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Comparing PDA- and paper-based evaluation of the clinical skills of third-year students. WMJ 2011 Feb;110(1):9-13

Date

04/09/2011

Pubmed ID

21473507

Scopus ID

2-s2.0-79957648676   13 Citations

Abstract

BACKGROUND: The mini-Clinical Evaluation Exercise (mini-CEX) is used to assess medical students' clinical skills during medicine clerkships.

PURPOSE: To evaluate reliability, feasibility, and user satisfaction of a paper vs PDA-based mini-CEX in a third-year medicine clerkship.

METHODS: The mini-CEX was reformatted as a PDA-based rating form for a medicine clerkship over 1 year. Faculty and residents were instructed to use either paper-based or the PDA form to assess clinical skills of students. A 9-point Likert scale was used to assess clinical skills and user satisfaction. Independent t-tests were used to assess differences between delivery formats.

FINDINGS: Nearly all (98%) students completed 2 Mini-CEXs, with 275 PDA- and 101 paper-based records performed. Form reliability (Cronbach alpha) exceeded 0.9 for both. Overall resident satisfaction scores with the PDA form (7.2 +/- 1.8) were higher (P = 0.01) than the paper-based form (6.6/1.7). However, faculty satisfaction scores with the PDA form (6.9 +/- 1.6) were significantly lower (P = 0.01) than the paper form (7.6 +/- 1.5). Mean scores for all 7 clinical competencies of PDA format (7.9 +/- 0.9) were higher than the paper-based (7.6 +/- 1.1) version (P = .01). Mean observation (26 min; +/- 16) and feedback time (11 min +/- 8) were longer (both P < .05) with PDA-based form compared to the paper version (22 min +/- 14);(8.7 +/- 6.3). Student and evaluator satisfaction ratings were not significantly different by form.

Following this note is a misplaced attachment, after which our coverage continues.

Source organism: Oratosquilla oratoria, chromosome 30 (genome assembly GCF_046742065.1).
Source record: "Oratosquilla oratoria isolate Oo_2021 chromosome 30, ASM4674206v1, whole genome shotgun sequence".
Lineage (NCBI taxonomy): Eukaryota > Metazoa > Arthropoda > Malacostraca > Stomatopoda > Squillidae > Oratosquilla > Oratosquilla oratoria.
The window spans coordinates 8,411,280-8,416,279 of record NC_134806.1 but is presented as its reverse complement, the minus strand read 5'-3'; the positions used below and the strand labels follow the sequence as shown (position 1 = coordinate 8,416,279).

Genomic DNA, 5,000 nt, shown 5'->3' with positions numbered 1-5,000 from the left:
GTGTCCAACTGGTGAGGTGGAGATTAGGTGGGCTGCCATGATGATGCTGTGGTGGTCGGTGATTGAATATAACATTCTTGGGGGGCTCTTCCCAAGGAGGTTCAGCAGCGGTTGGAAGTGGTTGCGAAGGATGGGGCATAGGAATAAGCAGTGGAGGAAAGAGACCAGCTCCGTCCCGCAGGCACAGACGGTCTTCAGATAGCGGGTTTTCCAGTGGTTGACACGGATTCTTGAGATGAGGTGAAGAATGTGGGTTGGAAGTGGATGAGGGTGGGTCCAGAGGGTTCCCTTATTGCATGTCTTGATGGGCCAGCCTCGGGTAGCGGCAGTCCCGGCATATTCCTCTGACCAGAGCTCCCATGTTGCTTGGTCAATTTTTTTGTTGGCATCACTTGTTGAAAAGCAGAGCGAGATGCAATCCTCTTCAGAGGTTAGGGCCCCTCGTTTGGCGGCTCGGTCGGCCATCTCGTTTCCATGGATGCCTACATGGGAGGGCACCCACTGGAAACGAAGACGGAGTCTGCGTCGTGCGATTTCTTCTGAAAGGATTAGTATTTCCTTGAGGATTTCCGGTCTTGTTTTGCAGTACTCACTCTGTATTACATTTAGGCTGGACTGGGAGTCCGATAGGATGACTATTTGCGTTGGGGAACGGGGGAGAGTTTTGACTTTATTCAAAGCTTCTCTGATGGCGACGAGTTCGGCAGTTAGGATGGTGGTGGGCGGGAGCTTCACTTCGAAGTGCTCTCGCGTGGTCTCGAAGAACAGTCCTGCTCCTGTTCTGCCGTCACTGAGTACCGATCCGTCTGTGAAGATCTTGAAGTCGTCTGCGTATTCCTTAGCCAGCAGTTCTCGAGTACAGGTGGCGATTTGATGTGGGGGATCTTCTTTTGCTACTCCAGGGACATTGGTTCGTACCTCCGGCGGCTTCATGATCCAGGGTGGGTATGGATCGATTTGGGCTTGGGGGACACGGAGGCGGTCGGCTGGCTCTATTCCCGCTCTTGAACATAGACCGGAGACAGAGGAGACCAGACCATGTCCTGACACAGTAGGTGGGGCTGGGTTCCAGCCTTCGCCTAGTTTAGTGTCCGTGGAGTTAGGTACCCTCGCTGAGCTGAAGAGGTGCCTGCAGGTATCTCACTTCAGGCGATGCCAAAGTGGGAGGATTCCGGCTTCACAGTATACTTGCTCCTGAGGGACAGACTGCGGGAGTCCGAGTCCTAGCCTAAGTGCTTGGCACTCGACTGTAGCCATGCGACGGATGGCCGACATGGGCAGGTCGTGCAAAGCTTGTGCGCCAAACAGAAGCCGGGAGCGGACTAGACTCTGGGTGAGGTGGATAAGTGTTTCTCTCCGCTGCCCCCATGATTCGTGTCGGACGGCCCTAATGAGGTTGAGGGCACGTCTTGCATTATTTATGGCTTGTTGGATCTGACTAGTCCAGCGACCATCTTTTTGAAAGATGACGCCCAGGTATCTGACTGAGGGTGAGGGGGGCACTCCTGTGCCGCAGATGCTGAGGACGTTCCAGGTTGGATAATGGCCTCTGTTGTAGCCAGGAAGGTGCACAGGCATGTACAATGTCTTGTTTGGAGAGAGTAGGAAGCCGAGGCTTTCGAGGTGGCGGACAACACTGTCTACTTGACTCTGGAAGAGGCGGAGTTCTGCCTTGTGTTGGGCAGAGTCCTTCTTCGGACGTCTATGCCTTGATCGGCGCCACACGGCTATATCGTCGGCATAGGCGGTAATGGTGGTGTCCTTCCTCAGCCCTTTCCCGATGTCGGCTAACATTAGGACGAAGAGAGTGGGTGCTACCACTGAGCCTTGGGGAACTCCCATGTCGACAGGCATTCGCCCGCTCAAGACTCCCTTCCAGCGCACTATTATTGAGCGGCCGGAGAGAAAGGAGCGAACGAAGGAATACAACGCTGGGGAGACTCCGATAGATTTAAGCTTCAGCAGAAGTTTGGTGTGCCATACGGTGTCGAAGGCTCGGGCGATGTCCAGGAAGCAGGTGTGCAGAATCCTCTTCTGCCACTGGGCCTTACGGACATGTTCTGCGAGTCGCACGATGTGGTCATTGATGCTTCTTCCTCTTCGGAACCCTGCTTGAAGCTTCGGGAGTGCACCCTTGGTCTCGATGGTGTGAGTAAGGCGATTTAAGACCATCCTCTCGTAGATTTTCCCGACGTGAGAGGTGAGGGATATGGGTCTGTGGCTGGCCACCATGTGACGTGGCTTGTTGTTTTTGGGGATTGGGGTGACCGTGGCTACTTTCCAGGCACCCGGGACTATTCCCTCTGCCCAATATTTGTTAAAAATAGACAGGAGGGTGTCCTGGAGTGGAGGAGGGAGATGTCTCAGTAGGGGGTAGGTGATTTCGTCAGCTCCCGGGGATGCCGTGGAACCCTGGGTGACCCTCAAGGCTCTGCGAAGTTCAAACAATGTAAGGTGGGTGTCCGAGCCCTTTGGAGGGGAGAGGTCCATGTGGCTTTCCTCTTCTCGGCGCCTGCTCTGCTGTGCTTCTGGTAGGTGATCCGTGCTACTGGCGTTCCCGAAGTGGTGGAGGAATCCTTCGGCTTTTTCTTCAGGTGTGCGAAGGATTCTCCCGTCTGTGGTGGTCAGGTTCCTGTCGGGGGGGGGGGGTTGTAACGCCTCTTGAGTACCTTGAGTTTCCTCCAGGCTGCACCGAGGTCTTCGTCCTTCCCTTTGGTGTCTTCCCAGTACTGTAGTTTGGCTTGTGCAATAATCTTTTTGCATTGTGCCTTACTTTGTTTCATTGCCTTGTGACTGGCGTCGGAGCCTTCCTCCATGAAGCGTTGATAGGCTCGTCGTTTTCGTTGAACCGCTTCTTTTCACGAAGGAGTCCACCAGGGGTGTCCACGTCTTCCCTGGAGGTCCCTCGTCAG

CONCLUSIONS: Both PDA- and paper-based mini-CEX delivery was acceptable to evaluators and students with both formats demonstrating high reliability. However, because evaluators' satisfaction, observation, and feedback time differed by form, further studies are needed to determine factors influencing rating variability.

Author List

Torre DM, Treat R, Durning S, Elnicki DM

Author

Robert W. Treat PhD Associate Professor in the Academic Affairs department at Medical College of Wisconsin




MESH terms used to index this publication - Major topics in bold

Clinical Clerkship
Clinical Competence
Computers, Handheld
Education, Medical, Undergraduate
Educational Measurement
Feasibility Studies
Female
Humans
Male
Reproducibility of Results
Wisconsin